Nine cities reject elected mayors
David Cameron's plans to replace local council cabinets with directly elected mayors have been rejected by voters in nine English cities.
Birmingham, Manchester, Newcastle, Nottingham, Sheffield, Wakefield, Coventry, Leeds and Bradford voted "no" to the idea, championed by ministers.
Voter turnout has been low and housing minister Grant Shapps said no-one was "forcing" mayors on cities.
Manchester voted against the proposal by a margin of 53.2% to 46.8%. In Nottingham the margin was bigger at 57.5% to 42.5%. And in Bradford 55.1% of voters opposed the change.
Turnout in Manchester and Nottingham was 24%. In Bradford it was slightly higher at 35%.
In Leeds the idea of a mayor was rejected by 67% to 33%.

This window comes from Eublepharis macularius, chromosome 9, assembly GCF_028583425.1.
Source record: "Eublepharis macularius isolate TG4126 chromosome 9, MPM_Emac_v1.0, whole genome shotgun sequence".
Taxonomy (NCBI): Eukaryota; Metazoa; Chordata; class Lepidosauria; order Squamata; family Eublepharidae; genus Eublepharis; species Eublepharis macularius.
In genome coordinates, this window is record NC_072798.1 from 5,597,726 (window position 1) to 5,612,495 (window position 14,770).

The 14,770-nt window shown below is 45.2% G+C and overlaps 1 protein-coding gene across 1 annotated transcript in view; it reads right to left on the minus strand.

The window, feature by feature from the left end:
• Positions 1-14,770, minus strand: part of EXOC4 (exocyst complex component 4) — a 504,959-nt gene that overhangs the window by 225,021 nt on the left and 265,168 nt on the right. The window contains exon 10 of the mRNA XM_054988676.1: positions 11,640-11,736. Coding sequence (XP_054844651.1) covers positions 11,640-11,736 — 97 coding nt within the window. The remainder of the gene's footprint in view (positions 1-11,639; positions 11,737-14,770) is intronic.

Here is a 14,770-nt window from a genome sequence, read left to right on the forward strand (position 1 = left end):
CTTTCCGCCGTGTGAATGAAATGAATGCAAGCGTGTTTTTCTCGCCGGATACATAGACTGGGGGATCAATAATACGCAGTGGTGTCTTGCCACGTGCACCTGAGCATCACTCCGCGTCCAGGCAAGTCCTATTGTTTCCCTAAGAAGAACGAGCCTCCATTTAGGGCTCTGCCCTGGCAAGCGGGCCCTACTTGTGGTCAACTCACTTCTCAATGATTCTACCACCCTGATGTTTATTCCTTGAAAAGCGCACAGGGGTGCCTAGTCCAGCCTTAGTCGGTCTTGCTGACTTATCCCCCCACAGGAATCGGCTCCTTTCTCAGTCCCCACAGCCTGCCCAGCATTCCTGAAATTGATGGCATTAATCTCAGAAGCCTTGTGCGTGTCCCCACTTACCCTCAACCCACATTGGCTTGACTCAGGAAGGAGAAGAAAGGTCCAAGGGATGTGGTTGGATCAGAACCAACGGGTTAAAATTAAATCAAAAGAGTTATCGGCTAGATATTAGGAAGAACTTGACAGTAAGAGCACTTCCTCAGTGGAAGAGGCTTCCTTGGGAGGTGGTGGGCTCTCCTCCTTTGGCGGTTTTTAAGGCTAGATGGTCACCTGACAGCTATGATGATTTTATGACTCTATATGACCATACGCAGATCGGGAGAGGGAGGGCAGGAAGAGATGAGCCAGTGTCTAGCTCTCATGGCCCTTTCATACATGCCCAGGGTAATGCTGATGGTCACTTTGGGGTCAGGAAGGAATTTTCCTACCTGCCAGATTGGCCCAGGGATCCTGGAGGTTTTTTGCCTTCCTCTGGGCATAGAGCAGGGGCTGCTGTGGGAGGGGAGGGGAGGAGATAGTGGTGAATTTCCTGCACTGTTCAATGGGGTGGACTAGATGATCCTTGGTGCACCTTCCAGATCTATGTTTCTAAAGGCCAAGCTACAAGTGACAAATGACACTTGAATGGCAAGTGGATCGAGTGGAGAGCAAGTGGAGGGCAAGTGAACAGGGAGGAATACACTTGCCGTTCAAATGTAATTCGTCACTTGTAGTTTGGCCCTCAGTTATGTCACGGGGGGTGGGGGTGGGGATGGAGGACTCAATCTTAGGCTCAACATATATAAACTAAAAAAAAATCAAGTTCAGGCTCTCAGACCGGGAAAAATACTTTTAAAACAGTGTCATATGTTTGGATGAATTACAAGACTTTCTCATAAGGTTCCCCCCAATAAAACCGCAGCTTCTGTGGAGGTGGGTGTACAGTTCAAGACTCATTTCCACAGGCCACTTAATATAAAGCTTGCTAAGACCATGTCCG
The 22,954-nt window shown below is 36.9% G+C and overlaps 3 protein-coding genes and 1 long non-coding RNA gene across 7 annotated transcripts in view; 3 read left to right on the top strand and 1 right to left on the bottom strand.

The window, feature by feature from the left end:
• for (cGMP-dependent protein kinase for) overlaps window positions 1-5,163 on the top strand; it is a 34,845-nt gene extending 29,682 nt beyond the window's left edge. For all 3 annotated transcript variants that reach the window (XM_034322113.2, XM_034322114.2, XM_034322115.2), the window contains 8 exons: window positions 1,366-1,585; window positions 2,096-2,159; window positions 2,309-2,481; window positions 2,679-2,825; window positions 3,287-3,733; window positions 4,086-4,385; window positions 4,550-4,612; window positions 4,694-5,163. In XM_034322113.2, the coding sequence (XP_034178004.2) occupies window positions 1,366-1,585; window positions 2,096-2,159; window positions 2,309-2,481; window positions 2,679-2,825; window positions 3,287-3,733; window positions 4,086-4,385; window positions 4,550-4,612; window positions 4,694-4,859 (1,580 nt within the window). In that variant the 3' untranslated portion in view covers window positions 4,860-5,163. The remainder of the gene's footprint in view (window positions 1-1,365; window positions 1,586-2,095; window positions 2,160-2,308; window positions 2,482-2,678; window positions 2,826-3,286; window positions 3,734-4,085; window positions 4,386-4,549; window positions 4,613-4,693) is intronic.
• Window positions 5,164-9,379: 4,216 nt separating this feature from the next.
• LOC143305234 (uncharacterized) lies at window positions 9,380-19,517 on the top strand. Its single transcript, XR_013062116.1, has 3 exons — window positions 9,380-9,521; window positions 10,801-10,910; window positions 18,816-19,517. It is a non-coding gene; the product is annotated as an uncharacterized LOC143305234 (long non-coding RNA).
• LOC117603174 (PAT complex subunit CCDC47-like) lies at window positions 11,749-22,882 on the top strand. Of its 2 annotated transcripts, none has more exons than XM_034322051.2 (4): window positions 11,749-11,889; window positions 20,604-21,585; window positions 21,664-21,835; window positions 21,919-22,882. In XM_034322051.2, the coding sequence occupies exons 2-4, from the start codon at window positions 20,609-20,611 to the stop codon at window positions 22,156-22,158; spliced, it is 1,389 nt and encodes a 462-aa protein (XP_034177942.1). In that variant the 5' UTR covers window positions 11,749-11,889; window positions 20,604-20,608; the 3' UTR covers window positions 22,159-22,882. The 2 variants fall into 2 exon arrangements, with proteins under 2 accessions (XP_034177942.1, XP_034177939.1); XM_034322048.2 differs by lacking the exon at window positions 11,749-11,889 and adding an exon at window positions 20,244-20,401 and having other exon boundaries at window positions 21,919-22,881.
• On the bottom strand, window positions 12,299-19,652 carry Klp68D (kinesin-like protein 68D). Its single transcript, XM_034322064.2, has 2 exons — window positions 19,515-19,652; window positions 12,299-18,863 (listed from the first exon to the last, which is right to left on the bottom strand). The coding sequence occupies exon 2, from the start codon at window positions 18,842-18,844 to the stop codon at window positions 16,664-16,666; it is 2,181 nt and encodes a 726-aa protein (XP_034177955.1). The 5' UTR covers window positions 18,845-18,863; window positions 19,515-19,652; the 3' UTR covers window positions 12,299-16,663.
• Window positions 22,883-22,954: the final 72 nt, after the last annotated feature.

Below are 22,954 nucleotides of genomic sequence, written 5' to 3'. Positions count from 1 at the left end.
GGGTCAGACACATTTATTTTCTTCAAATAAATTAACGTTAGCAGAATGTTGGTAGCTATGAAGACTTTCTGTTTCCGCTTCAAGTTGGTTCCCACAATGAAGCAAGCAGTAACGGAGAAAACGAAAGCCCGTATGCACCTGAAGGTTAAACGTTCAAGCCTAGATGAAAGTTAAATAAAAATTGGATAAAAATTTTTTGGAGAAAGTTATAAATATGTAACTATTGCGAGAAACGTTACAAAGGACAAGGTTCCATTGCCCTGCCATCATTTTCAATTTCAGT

Nottingham council's Labour leader Jon Collins said the referendum had been "imposed" on the city by the coalition government and introducing a mayoral system would be "expensive and unnecessary".
"This outcome shows that local people recognise we have a system in Nottingham which is working well for them and the city," he added.
In Birmingham voters rejected the plans by 57.8% TO 42.2% and in Coventry by 63.58% to 36.42%.
But those in Bristol backed change by a margin of 53% to 47%, on a turnout of 24%.
The contest for the new job will take place in the autumn.
People in Doncaster were offered the chance to do away with an elected mayor, which they voted to introduce in 2001. They rejected the idea by 62% to 38%.
Conservative minister Mr Shapps told Sky News: "People should have the right to decide how they are governed in their local area.
"The whole point is to give people a say. No-one is forcing mayors on anyone."
· All the latest election results are available at bbc.co.uk/vote2012